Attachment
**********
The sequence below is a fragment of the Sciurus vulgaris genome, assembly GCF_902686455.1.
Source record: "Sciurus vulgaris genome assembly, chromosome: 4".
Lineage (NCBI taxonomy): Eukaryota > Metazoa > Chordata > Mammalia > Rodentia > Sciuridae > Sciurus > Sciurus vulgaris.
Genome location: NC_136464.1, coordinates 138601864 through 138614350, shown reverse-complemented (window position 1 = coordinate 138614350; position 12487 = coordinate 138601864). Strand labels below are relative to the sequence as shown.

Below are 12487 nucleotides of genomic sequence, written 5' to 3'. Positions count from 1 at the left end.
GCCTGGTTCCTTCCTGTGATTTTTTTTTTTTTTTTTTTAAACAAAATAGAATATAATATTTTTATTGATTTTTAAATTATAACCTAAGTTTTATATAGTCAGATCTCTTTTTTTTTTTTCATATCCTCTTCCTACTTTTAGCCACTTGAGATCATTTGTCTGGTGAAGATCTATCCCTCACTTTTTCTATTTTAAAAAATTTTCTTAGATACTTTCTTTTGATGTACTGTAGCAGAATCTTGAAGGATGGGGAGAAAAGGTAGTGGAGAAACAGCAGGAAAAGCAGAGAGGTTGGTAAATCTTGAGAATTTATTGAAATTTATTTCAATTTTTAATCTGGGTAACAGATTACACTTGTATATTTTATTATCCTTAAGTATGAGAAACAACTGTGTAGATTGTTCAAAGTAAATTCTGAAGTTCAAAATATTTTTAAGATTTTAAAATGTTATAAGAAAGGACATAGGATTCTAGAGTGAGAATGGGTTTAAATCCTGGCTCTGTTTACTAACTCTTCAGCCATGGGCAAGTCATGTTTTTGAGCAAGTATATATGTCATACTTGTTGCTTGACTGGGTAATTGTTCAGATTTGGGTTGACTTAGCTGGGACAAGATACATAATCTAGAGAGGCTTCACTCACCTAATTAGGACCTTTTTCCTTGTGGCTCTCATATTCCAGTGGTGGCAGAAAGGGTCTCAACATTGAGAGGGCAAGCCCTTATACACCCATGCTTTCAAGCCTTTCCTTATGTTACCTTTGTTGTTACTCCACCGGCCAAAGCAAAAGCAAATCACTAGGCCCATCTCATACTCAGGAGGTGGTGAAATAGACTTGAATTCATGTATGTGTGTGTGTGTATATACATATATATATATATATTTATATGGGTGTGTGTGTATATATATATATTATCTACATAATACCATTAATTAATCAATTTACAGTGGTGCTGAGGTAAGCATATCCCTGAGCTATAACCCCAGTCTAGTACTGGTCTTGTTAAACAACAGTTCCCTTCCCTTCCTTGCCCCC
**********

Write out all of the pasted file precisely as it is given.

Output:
The sequence below is a fragment of the Sciurus vulgaris genome, assembly GCF_902686455.1.
Source record: "Sciurus vulgaris genome assembly, chromosome: 4".
Lineage (NCBI taxonomy): Eukaryota > Metazoa > Chordata > Mammalia > Rodentia > Sciuridae > Sciurus > Sciurus vulgaris.
Genome location: NC_136464.1, coordinates 138601864 through 138614350, shown reverse-complemented (window position 1 = coordinate 138614350; position 12487 = coordinate 138601864). Strand labels below are relative to the sequence as shown.

Below are 12487 nucleotides of genomic sequence, written 5' to 3'. Positions count from 1 at the left end.
GCCTGGTTCCTTCCTGTGATTTTTTTTTTTTTTTTTTTAAACAAAATAGAATATAATATTTTTATTGATTTTTAAATTATAACCTAAGTTTTATATAGTCAGATCTCTTTTTTTTTTTTCATATCCTCTTCCTACTTTTAGCCACTTGAGATCATTTGTCTGGTGAAGATCTATCCCTCACTTTTTCTATTTTAAAAAATTTTCTTAGATACTTTCTTTTGATGTACTGTAGCAGAATCTTGAAGGATGGGGAGAAAAGGTAGTGGAGAAACAGCAGGAAAAGCAGAGAGGTTGGTAAATCTTGAGAATTTATTGAAATTTATTTCAATTTTTAATCTGGGTAACAGATTACACTTGTATATTTTATTATCCTTAAGTATGAGAAACAACTGTGTAGATTGTTCAAAGTAAATTCTGAAGTTCAAAATATTTTTAAGATTTTAAAATGTTATAAGAAAGGACATAGGATTCTAGAGTGAGAATGGGTTTAAATCCTGGCTCTGTTTACTAACTCTTCAGCCATGGGCAAGTCATGTTTTTGAGCAAGTATATATGTCATACTTGTTGCTTGACTGGGTAATTGTTCAGATTTGGGTTGACTTAGCTGGGACAAGATACATAATCTAGAGAGGCTTCACTCACCTAATTAGGACCTTTTTCCTTGTGGCTCTCATATTCCAGTGGTGGCAGAAAGGGTCTCAACATTGAGAGGGCAAGCCCTTATACACCCATGCTTTCAAGCCTTTCCTTATGTTACCTTTGTTGTTACTCCACCGGCCAAAGCAAAAGCAAATCACTAGGCCCATCTCATACTCAGGAGGTGGTGAAATAGACTTGAATTCATGTATGTGTGTGTGTGTATATACATATATATATATATATTTATATGGGTGTGTGTGTATATATATATATTATCTACATAATACCATTAATTAATCAATTTACAGTGGTGCTGAGGTAAGCATATCCCTGAGCTATAACCCCAGTCTAGTACTGGTCTTGTTAAACAACAGTTCCCTTCCCTTCCTTGCCCCC